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Making music is one of the most beautiful and human responses to tragedy. The North Carolina Symphony dedicated the performance of one of its Friday Favorites series to its long-time operations and general manager, Hiram Black, who passed away last month. It was a fitting and heartfelt tribute to a man who was a lifelong lover and supporter of music; Black served in one of those positions that is rarely applauded but without which formal classical music cannot exist.
The program, performed under the baton of Jeannette Sorrell, featured such classical favorites as the Bach Double Violin Concerto, selections from Handel's Water Music, a little taste of rearranged Vivaldi, and the ballet music from Mozart's Idomeneo. Not adventurous, perhaps, but since this series is marketed toward students and retirees, it was well-received.
Sorrell took an approach to Baroque music that emphasized the omnipresent "doctrine of affections" from the period. The drama in the dynamics and phrasing were brought to the forefront – sometimes to a fault. Taking a more romantic approach to Baroque works can be a slippery slope; some audiences tend to approve of a more theatrical interpretation, but others find that intellectual pleasures of supremely well-crafted counterpoint tend to fall by the wayside. Maestra Sorrell spoke about reawakening the excitement and energy in the works on the program, a goal that she certainly achieved. However, some of the subtleties of the works were lost in the process.
Selections from Handel's Water Music Suite No. 1 went quite well, with both horn players contributing the distinctive timbre of the natural horn. The grace and agility of both the bassoon and oboe parts were especially well highlighted by the skilled players. Bach's Double Violin Concerto, however, was clearly the audience favorite of the day. Featuring two excellent soloists, Elizabeth Phelps and Jacqueline Saed Wolborsky, the concerto was a nuanced dialogue between the two violins and also between the soloists and chamber orchestra. The smaller forces employed both furthered the authenticity of the recreated original context of the Leipzig coffee shop and also highlighted the individuality of each musician without sacrificing unity.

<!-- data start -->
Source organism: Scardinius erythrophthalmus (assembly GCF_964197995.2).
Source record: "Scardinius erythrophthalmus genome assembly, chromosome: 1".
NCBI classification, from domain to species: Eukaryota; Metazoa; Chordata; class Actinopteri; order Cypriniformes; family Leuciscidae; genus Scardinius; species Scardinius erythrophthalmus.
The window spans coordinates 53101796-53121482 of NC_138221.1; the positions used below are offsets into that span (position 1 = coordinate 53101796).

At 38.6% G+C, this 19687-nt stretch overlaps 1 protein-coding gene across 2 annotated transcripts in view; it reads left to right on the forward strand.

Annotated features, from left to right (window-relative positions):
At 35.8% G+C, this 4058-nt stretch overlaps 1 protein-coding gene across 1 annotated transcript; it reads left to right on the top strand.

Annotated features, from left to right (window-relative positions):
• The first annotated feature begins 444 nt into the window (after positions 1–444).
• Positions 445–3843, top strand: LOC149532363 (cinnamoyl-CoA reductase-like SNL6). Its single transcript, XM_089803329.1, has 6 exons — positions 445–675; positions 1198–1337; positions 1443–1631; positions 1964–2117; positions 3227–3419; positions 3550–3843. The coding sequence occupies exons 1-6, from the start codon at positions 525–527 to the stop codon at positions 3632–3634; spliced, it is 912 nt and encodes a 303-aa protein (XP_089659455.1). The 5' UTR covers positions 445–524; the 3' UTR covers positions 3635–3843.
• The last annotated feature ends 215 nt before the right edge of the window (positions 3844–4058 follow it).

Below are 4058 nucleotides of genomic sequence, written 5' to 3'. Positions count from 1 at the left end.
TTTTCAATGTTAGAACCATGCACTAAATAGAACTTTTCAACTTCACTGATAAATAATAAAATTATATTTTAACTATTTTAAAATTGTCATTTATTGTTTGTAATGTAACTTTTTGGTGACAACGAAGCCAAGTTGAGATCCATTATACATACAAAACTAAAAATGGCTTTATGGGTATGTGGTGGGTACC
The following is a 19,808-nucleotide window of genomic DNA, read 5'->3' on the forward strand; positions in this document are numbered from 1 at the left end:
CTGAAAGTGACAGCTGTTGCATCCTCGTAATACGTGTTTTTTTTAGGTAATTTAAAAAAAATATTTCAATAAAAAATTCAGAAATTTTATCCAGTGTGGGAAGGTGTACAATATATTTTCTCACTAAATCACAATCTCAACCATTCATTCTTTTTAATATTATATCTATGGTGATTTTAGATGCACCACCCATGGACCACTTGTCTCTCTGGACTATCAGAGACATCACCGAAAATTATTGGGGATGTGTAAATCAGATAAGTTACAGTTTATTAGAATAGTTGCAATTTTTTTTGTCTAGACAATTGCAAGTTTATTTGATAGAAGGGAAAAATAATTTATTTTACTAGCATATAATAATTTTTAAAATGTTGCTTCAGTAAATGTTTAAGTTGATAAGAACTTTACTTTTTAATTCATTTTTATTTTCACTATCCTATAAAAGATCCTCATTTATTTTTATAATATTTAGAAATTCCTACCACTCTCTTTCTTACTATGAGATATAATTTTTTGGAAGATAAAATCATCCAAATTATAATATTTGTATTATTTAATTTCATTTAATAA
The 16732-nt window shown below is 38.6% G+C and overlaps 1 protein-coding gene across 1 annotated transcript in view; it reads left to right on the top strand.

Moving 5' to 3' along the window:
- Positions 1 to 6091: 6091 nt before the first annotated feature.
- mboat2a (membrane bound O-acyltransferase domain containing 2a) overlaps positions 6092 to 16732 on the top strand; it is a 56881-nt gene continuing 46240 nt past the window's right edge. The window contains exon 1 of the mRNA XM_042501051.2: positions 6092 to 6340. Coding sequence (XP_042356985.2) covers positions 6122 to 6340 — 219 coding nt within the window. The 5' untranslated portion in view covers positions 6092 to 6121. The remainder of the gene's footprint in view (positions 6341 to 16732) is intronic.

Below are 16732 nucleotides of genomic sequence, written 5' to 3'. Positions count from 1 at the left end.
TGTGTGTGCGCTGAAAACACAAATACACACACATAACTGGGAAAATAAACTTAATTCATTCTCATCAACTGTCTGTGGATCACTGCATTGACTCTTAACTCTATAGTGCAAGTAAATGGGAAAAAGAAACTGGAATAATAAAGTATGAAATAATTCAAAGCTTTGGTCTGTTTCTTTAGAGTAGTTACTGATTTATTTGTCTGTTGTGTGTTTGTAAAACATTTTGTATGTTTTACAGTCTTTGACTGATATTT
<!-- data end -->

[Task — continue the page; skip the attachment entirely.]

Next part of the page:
A point of interest that could have been addressed in the otherwise excellent program notes was Sorrell's decision to lead from the harpsichord for the Bach and Vivaldi works, even though the ensemble already included another harpsichord. Since both players appeared to double each other, causing balance issues, it was not immediately apparent what prompted the choice to have two harpsichordists playing simultaneously.
Vivaldi's take on the Renaissance dance melody, "La Folia" was originally written for two violins and cello, but Sorrell had arranged the piece for two solo violins (the same soloists as the previous piece) and chamber orchestra "so all of us could join in the fun." Sorrell highlighted the Portuguese dance origins of the tune, which traditionally included a mad dash to the finish, with a nicely-paced increase in tempo up to the end of the work. Most of the arrangement was quite effective, with only a few spots that would have probably fared better as a solo cello line. Sorrell engaged in loud, rhythmic, and sometimes syncopated stamping throughout this work – a distracting and puzzling element in an otherwise strong selection.
The final piece was the most programmatically interesting work on the program: ballet music from Mozart's Idomeneo, Rè di Crea, K. 367. The differing characters of the Chaconne, the lovely woodwind writing in the Passe-pied, and the lilting character of all of the Baroque dances employed by Mozart made for a rich and spritely finish to the concert.
The turnout for this noon concert was quite robust. While noon concerts don't exactly appeal to the elusive younger audience that so many classical music organizations are courting, they are very audience-friendly for older patrons. It was exciting to see so much enthusiasm in an older crowd. While a few comments regarding Hiram Black (or even Veteran's Day) would have been fitting, perhaps letting the music speak was the best remembrance.
This was an abbreviated version of a program that will be performed twice more this weekend in Southern Pines and Chapel Hill. For details, please see the sidebar.